Thursday, November 02, 2000
Main streets 'endangered'
It's an issue nationwide
By Earnest Winston
The Cincinnati Enquirer
HAMILTON The issue of drugstore chains razing historic buildings and erecting stores on main streets nationwide is on the agenda of this week's National Preservation Conference 2000 in Los Angeles.
The matter is important in Hamilton. Property owners and merchants are scurrying to implement zoning changes for a portion of Main Street. They want to make it difficult for a developer to raze six buildings, including the historic Burg's Building, and build a chain pharmacy and parking lot. City officials think CVS is eyeing the property, but the drugstore has declined to comment.
Chain drugstores are recognizing the value of locating in American's downtowns, but in too many cases, it is coming at the expense of a community's heritage, said Richard Moe, president of the National Trust for Historic Preservation, which is hosting the conference. While we welcome reinvestment in downtown communities, we cannot support the destruction of entire blocks of historic buildings in the process.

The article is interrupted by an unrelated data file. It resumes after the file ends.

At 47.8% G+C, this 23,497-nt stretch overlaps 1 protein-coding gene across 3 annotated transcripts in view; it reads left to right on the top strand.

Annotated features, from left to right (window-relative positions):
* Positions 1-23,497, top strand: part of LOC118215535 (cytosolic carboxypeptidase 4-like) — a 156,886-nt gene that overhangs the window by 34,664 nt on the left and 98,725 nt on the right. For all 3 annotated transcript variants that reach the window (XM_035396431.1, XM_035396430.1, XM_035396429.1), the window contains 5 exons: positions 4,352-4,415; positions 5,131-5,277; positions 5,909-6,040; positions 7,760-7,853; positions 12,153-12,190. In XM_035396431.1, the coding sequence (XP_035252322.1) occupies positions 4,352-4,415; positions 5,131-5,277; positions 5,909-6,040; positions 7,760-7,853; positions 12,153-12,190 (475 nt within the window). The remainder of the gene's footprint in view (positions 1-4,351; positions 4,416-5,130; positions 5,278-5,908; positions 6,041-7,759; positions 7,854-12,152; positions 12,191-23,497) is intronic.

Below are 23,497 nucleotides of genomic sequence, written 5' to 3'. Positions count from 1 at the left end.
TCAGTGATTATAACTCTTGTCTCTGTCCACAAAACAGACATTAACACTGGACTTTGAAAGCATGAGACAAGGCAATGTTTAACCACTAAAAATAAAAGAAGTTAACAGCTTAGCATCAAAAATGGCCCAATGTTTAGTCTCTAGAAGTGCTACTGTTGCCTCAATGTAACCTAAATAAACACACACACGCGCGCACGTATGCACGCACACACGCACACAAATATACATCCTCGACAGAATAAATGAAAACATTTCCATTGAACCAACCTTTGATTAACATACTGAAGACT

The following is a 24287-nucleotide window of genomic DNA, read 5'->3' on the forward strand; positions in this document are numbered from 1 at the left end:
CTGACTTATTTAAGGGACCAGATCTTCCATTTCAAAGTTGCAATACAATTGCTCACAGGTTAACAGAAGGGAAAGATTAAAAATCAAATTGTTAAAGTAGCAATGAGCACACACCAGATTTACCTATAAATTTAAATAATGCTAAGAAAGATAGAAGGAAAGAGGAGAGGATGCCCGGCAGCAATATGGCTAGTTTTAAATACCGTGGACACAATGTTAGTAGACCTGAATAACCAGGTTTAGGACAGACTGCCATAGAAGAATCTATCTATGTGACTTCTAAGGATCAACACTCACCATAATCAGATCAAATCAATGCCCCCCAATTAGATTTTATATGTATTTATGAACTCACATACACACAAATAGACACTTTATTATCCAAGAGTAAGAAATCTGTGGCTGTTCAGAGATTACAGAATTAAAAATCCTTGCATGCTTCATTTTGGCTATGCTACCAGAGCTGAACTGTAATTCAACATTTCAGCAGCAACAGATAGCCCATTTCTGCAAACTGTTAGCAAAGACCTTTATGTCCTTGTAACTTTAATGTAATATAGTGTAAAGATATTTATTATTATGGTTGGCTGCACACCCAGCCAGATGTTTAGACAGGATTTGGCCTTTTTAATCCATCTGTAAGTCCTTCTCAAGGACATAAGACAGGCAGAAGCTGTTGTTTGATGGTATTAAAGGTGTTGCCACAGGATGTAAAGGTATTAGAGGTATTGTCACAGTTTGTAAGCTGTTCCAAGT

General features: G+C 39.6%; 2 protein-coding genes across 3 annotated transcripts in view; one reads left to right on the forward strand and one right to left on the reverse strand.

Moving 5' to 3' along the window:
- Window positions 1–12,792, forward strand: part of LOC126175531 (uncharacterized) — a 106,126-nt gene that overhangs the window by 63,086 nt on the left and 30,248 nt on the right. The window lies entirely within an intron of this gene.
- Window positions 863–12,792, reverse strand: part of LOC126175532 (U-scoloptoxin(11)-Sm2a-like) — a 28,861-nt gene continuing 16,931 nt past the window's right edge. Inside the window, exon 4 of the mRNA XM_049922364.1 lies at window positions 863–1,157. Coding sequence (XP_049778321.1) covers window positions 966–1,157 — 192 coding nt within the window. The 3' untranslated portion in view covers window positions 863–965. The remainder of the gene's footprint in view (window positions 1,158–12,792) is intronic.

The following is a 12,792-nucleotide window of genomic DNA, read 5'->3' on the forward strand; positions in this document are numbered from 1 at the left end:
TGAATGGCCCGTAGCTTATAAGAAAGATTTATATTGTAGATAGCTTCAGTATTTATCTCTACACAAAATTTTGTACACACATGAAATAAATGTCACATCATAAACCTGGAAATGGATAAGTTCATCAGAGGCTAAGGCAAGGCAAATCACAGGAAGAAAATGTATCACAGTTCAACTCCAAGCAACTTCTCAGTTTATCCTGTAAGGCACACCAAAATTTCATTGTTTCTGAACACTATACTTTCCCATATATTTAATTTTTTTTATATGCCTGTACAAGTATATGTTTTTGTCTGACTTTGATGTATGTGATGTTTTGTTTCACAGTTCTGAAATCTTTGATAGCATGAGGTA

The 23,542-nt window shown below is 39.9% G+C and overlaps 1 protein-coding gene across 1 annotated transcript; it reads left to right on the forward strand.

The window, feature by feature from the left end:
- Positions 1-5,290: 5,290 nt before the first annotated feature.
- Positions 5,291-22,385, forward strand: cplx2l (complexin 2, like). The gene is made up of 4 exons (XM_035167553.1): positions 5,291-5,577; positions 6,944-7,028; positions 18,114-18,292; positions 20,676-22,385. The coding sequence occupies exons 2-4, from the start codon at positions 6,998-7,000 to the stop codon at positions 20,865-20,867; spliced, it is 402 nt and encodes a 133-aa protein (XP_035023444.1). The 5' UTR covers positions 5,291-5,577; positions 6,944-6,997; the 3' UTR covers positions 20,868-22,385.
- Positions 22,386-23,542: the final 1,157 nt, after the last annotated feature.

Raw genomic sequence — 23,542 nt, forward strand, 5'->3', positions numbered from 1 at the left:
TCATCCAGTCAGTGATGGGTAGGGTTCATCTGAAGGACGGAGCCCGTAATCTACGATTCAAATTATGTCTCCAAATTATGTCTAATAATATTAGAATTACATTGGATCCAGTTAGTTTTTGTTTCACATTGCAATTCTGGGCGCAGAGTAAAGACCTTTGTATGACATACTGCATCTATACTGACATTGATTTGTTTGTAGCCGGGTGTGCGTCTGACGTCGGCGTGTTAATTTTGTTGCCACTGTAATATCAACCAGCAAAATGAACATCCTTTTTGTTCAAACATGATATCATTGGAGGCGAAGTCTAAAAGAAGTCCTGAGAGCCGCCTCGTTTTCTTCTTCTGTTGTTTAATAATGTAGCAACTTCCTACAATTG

In 1999, the Washington, D.C.-based organization placed main streets nationwide on America's 11 Most Endangered Historic Places list.
Dave Loeffler, president of the Dayton Lane Historic District, is helping the Main Street Area Association fight off the cookie-cutter drugstores. He contacted the trust to see what help or guidance it can lend the association.
We want to save the buildings. We don't want them destroyed, he said. By getting the National Trust involved, hopefully ... the developer might back away. If they don't and we still lose these buildings, bringing it up on a national level will maybe save some buildings in a similar town somewhere else either in the state or the country.
Main Street property owners plan to meet today to discuss their concerns about the local district.
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